Over the last month, I’ve been revisiting some anatomy as part of my biodynamic craniosacral therapy studies. In particular, I wanted to revisit the spheno-basalar junction (SBJ for short), which is the area where the sphenoid bone (this is a bone inside your head which you can’t really touch except for the sides of the greater wings which are pretty much where your temples are) and the occipital bone (the bone at the base of your skull), meet. Here’s a picture of it circled in red for you below (the view is from the top of your head looking down). The sphenoid bone is the top half and the occiput bone is the bottom part highlighted in green.
I can’t really emphasise enough the importance of this area for your body. Many issues that a person faces will somehow be related to what is going on at this particular junction. In fact, the sphenoid bone connects to every other bone in the cranium, so any issues with the movement and motility of this bone has a potential to affect the other cranial bones, which in turn affects certain areas of your body.
The sphenoid is a butterfly shaped bone (the above picture doesn’t really do this gorgeous bone justice) and within the sella turcica (Turkish saddle) of the sphenoid is where the pituitary gland hangs delicately. For anatomy geeks, the pituitary gland regulates the majority of the hormones in our body, and surrounding the pituitary gland is the saddle of the sphenoid on the bottom, as well as the tentorium (which is a layer of dura mater which runs alongside some of our cranial bones including the temporal bone and ends in the sphenoid). Craniosacral therapists work a lot with understanding and feeling the tension within the tentorium and the falx.
So given this, any trauma to the sphenoid and any tension on the tentorium can result in a variety of disorders ranging from mild headaches to personality disorders! For those who are more interested in the esoteric nature of things, the pituitary gland in some mystery schools is believed to be associated with the third eye or the seat of consciousness within the human body. So issues with your perception on life and having a clear “inner vision” may in fact come back to what’s going on around the sphenoid.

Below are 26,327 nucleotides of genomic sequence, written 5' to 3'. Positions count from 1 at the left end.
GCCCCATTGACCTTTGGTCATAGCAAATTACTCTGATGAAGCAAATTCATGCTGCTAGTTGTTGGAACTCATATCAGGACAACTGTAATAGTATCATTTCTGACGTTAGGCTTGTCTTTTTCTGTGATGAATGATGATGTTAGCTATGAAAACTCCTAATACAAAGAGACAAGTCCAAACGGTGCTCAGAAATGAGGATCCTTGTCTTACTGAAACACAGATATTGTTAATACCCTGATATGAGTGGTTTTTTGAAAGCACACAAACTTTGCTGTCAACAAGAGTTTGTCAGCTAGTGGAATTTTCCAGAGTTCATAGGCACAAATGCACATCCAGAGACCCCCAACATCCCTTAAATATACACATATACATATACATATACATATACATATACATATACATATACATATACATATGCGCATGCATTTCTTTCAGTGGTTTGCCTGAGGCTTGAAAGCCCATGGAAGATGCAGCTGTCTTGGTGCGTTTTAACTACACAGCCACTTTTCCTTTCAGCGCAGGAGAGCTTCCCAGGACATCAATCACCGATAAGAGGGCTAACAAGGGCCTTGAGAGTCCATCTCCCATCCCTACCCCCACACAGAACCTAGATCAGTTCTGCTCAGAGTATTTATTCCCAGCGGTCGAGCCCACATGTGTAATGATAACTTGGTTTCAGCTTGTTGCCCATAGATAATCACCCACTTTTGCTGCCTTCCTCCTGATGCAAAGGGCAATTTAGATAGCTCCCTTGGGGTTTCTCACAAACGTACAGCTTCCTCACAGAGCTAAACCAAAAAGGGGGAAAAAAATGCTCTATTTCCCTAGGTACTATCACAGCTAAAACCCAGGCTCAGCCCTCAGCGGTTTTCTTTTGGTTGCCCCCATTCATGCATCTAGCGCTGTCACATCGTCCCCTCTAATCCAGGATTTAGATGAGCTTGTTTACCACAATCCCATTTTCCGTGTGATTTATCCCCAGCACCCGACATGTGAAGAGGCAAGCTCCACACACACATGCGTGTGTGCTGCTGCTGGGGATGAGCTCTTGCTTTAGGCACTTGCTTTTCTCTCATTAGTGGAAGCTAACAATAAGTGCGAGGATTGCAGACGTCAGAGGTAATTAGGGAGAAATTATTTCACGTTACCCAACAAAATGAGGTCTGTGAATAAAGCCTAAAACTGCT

Below is a picture I sketched of the sphenoid bone from two different angles – one where you would be looking at it from the back (i.e. looking at it from the back of your head looking forward) and the picture below is the view of the sphenoid if you were looking at it straight on (i.e. where it sits behind the nose and eyes).
But let’s get back to the SBJ – throughout history, osteopaths and craniosacral therapists have noticed certain lesion patterns that exist at the SBJ itself. Some of the patterns in the SBJ would be associated directly with physical trauma (e.g. being hit in the face straight on or on the side by an object), and other patterns that present can be associated with physical trauma and/or emotional and/or mental trauma.
Here’s a quick summary of some of the findings (based on Hugh Milne’s book called The Heart of Listening 2: A Visionary Approach to Craniosacral Therapy Work):
- An issue with the movement of the two bones away towards each other as opposed to away from each other may lead to people getting dull headaches, sinusitis and perhaps lower back pain. Whilst people with these lesions tend to be pretty extroverted and like to try new and different things… if they have to look within themselves and have some down time however, they might have a tendency towards depression!
- For those with an issue with the opposite direction (i.e. there’s more of an issue with the movement of the bones towards each other than away from each other), there is a tendency to get severe headaches and migraines. People with this issue may prefer to spend time alone with themselves and are introverted, though they don’t mind exercising. Some may even lean towards a more mystic or esoteric lifestyle as well.
- Dyslexia is apparently an important symptom of a torsion pattern at the SBJ. People who have torsion patterns may also have some sort of torsioning in their spine (e.g. scoliosis) or have issues with their jaw (especially when it comes to a change in their bite). From an emotional perspective, those with this pattern may have conflicting priorities – e.g. being torn between which side to choose.
There has also been some evidence to certain patterns at the SBJ being linked to schizophrenia, feelings of depression and being disassociated with the world (to name a few).
I’m a firm believer that our own experiences (including our birth experience) can really affect us (whether physically, mentally and emotionally) – so it is great affirmation to me that these sorts of issues can be “seen” and/or “felt” physically, and that there is a way to work through it. This is one of the reasons why I love biodynamic craniosacral therapy… whilst I do like massage and the energy healing component of things, I find that this modality really looks at you from a holistic perspective and can ground all the esoteric stuff into the physical world (i.e. so it makes me sound less ‘mad’ ;p).
Imagine what else the body is trying to tell us! If we only just listen and respond to what we perceive.. our world would definitely be in a better place!